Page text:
“Look, this is Virginia,” Ryan said. “Of all people who understand the founders, it is Virginians. Thomas Jefferson said it the best: our rights come from nature and nature’s God, not from government … You will not see us try to transform this country into something it was never intended to be … you will not see us try to replace our founding principles, you will see us reapply our founding principles.”
Local government officials on hand for the event came away very pleased with Ryan’s performance.
“He definitely is hitting on the message that I hear from my constituents, which is, ‘We need jobs, we need to grow the economy, we need to reign in out-of-control government spending and balance our budget,’” Congressman Bob Goodlatte said.
Virginia State Delegate Scott Garrett weighed in after Ryan’s energetic speech.
“I think Mitt Romney and Paul Ryan both get it, that our faith values do matter,” Garrett said. “There are too many people that are trying to define our values for us — two of them are seated in the White House, and that’s not right.”
Despite what the elected officials say, whether Ryan and Romney have done enough to win over the younger demographic that came out strong for Obama in 2008 remains to be seen.
“I think that they’ve certainly reached out to the 20-somethings to say, ‘You matter, this is your generation,’” Garrett said. “They talk about $16 trillion in debt. It’s not Scott Garrett’s debt. I’m 56 years old. It’s our 20-somethings’ debt.”
Liberty students react
Although not an overwhelming number, there was a solid showing from the Liberty student body at the event. Reviews of the speech were generally positive.
“As a Christian, the Bible says that the borrower is servant to the lender, and so we don’t want (the Obama administration) to pass the bill to the next generation of Americans,” Liberty graduate student Christian Collins said. “I think (Ryan’s) five-point plan is what we need here in America.”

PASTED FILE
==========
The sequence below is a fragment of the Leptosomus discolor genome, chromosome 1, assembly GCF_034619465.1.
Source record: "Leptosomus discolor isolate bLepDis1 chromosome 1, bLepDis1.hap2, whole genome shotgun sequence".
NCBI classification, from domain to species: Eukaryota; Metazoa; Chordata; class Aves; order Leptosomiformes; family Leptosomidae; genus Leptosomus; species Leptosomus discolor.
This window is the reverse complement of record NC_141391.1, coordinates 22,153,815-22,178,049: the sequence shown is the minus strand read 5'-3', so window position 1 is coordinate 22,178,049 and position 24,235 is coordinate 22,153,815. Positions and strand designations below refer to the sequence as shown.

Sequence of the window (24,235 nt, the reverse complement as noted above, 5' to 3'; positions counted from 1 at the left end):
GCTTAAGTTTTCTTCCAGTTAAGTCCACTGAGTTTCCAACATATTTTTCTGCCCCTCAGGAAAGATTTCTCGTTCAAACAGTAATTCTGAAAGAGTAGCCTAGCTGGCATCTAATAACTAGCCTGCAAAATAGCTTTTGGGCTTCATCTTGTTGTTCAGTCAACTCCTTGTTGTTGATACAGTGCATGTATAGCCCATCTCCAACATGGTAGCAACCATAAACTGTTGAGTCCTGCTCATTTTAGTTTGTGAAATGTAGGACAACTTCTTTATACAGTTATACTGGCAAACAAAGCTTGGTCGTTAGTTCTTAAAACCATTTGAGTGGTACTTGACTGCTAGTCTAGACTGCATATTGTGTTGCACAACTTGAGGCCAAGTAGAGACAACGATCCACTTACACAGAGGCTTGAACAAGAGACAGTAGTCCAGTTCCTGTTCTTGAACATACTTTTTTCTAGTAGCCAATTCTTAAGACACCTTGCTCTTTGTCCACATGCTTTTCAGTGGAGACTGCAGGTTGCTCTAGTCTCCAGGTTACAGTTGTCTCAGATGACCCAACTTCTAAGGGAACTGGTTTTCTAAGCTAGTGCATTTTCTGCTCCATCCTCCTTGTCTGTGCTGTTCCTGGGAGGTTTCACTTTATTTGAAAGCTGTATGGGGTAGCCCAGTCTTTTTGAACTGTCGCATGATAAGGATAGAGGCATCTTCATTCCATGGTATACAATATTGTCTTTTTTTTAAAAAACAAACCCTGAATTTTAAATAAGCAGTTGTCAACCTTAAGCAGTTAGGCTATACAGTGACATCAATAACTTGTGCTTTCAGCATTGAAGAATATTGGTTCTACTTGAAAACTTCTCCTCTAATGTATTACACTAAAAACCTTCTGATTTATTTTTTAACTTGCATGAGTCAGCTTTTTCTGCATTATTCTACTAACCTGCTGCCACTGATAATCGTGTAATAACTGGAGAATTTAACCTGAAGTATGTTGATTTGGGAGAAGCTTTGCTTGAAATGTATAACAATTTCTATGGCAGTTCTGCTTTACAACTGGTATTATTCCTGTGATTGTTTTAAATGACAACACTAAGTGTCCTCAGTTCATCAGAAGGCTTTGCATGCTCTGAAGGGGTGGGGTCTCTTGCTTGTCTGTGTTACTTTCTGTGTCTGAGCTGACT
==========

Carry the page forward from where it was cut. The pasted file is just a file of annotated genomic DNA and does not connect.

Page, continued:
For some students, a live appearance in Lynchburg offered a better view of Ryan than watching the televised vice-presidential debate.
“I just wanted to get a more personal idea of what Paul Ryan was all about,” Liberty law student James Johnson said. “I mean, I’ve seen him on TV, but I just wanted to see him in person, see how he interacts with the public and the crowd and see how much support he could raise.”
Numerous Liberty students expressed enthusiasm about their support of Ryan and his remarks.
“One thing that really makes me respect (Ryan) and respect Romney is that they don’t want to just kick the can down the road, they want to deal with the issues,” Liberty student Jared Delello said.
For students like Joe Rosasco, the rally was the first major political event they had ever taken part in.
“The environment was kind of country — small, down to earth,” Rosasco said. “Everybody definitely came out here with a positive attitude. No one was negative.”
Rosasco and his group of friends managed to work their way right in front of the podium to hear Ryan’s message.
“I don’t understand how someone could look at the facts and not vote for them,” Rosasco said. “The media is even recognizing that they are just doing exactly what they need to be doing. They’re stating the facts.”
“He’s very personable with people,” freshman John Barrows, who was in Rosasco’s group, said. “I got to shake Paul Ryan’s hand, and it was a good, firm, solid, manly handshake.”
Taking part in politics for the first time kindled patriotism among the newcomers.
“I think it had a lot of American pride, support for our country and support for just the election,” freshman Katie Kohle said of the rally. “I think it’s really important to get educated on who you’re voting for and who you’re supporting.”
While it would appear that the Romney-Ryan ticket has won over a sizeable majority within the Liberty community, students expressed doubt that the Republicans have been able to sway their generation as a whole.
“I think we are a tough demographic,” Johnson said. “I have to be honest, I think (Obama) pretty much has us country-wide. I think he has the 20s pretty much locked down.”
The nation will make its decision in two weeks on Tuesday, Nov. 6.